Advice for wealth advisers: How to talk with your clients about philanthropy

Wealth advisers know that clients look to them for guidance, that’s why these professionals start conversations about philanthropy. But there is a difference between having a conversation, and talking to your clients in a way that helps you understand their goals, priorities, and challenges so you can serve them well. Three common traps to avoid in these conversations are focusing only on dollars, only making the conversation seasonal, or doing it all without consulting other experts. Some of the more important factors in these conversations are understanding your clients’ needs and motivations, and engaging clients who have an established foundation. Read the full article (4 mins).

Louvre removes Sackler family name from its walls

The Louvre in Paris has become the first major museum to remove the Sackler name from its walls because of the philanthropist family’s links with the opioid crisis in the United States. All references to the ‘Sackler Wing’ have been covered in gray tape, as well as the plaque acknowledging donations. Members of the Sackler family own the Pharmaceutical company known for making OxyContin, a hugely profitable and frequently abused painkiller that is subject to swathes of lawsuits in the United States. This follows the British National Portrait Gallery turning down a $1.3 million donation from the family in March, with other major galleries and museums committing to stop accepting donations from the family. Read the full article (5 mins).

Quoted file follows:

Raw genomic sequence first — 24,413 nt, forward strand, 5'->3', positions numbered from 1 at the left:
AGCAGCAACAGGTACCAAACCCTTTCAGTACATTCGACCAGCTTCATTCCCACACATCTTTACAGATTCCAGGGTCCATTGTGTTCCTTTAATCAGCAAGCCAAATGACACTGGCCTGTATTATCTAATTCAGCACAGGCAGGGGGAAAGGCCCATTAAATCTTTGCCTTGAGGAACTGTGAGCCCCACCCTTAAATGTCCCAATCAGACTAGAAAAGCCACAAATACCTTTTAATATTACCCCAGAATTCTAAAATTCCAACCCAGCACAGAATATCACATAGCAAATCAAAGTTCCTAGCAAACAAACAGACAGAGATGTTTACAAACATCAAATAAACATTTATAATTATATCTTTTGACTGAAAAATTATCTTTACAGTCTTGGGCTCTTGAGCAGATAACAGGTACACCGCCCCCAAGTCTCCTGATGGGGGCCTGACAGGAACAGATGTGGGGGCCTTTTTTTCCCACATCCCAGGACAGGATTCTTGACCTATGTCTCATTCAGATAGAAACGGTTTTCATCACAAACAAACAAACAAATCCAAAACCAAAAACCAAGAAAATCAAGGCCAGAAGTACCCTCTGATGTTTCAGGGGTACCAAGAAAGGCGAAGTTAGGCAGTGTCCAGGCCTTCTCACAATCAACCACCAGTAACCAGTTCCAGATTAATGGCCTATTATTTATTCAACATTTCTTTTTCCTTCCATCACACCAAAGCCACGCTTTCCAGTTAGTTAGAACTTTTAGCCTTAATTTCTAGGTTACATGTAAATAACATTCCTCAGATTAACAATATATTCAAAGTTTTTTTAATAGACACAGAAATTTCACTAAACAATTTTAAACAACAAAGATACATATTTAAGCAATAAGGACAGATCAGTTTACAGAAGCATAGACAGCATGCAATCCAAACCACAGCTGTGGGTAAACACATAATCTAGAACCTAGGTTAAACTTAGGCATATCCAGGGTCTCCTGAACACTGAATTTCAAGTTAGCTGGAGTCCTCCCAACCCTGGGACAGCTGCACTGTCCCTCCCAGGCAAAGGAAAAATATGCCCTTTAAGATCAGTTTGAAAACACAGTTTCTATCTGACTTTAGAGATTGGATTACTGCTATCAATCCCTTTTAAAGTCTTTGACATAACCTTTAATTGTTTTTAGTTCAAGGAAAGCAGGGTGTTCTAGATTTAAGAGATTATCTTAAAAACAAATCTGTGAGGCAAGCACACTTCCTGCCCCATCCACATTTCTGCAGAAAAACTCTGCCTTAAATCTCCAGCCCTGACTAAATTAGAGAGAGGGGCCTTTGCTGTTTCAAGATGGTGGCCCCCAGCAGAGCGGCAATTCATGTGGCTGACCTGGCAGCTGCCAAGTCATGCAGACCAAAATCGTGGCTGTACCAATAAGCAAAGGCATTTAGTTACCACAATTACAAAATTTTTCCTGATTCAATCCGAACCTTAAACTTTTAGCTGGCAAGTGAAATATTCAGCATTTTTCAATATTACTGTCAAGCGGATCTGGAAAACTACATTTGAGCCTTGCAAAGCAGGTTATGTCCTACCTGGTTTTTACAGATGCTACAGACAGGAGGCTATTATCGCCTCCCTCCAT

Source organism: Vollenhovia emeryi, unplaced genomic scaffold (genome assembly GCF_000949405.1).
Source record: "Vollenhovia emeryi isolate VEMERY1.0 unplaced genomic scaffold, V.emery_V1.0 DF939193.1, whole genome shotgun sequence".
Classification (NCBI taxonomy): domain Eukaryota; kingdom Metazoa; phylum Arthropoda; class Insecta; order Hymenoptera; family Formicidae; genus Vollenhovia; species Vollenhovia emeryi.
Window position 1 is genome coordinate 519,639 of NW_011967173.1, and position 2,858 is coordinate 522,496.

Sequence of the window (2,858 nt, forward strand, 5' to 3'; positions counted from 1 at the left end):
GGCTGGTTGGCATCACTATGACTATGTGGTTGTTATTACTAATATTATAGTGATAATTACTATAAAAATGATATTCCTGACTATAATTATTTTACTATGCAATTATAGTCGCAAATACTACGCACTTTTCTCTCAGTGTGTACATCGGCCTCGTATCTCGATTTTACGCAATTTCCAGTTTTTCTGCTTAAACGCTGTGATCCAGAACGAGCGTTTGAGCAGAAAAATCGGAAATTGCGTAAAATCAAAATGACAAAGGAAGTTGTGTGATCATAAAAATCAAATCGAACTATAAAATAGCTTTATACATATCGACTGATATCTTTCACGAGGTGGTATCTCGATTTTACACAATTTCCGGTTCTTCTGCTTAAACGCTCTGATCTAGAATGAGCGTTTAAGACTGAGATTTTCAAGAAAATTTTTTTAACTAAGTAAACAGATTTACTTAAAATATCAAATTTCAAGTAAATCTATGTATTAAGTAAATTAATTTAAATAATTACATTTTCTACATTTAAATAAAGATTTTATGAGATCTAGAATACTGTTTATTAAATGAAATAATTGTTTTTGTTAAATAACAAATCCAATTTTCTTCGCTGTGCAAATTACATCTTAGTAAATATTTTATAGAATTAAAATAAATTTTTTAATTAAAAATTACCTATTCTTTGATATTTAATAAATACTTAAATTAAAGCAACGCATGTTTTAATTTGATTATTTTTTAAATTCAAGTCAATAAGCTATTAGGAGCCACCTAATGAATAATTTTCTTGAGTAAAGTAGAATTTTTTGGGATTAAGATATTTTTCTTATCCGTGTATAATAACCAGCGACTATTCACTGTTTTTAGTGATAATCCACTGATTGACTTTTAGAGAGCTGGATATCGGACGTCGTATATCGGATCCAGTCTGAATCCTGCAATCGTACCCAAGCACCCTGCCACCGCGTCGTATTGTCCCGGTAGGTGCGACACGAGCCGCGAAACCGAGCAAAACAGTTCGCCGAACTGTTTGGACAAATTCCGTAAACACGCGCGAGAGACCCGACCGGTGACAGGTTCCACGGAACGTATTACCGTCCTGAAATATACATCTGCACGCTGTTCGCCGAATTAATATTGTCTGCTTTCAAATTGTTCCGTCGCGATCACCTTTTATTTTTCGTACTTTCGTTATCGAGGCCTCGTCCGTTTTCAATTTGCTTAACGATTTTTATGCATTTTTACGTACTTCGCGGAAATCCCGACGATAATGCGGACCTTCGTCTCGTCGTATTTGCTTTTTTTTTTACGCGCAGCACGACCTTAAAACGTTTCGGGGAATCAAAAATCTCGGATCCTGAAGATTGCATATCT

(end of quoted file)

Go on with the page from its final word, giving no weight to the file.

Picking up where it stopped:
NFP directors are working harder than ever, but is that a good thing?

New research by the Australian Institute of Company Directors shows that not-for-profit directors are spending more days working on a single charity than ever before, posing a risk of management burn-out. Rising governance expectations, community trust challenges for NFPs, growing financial pressures and changes in organisational complexity were some of the reasons given for this increased workload. This quite often leaves less time spent on strategy, which could be very detrimental to organisations. Read the full article (5 mins). 

Innovative uses of philanthropic funds to fix complex social problems

A new case study by the Centre for Social Impact has highlighted the need and the potential for innovative funding solutions for more complex social problems. The case study looks at funding for services that address long-term homelessness. However, the truly meaningful takeaway from this study is the potential of innovative approaches to funding such services that can arise when the community sector, the financial sector, governments and philanthropy, work together. Using a ‘blended-capital’ model of funding unites all parties involved to streamline and more effectively ensure that complex problems are holistically addressed with a long-term outlook. Read the full article (7 mins).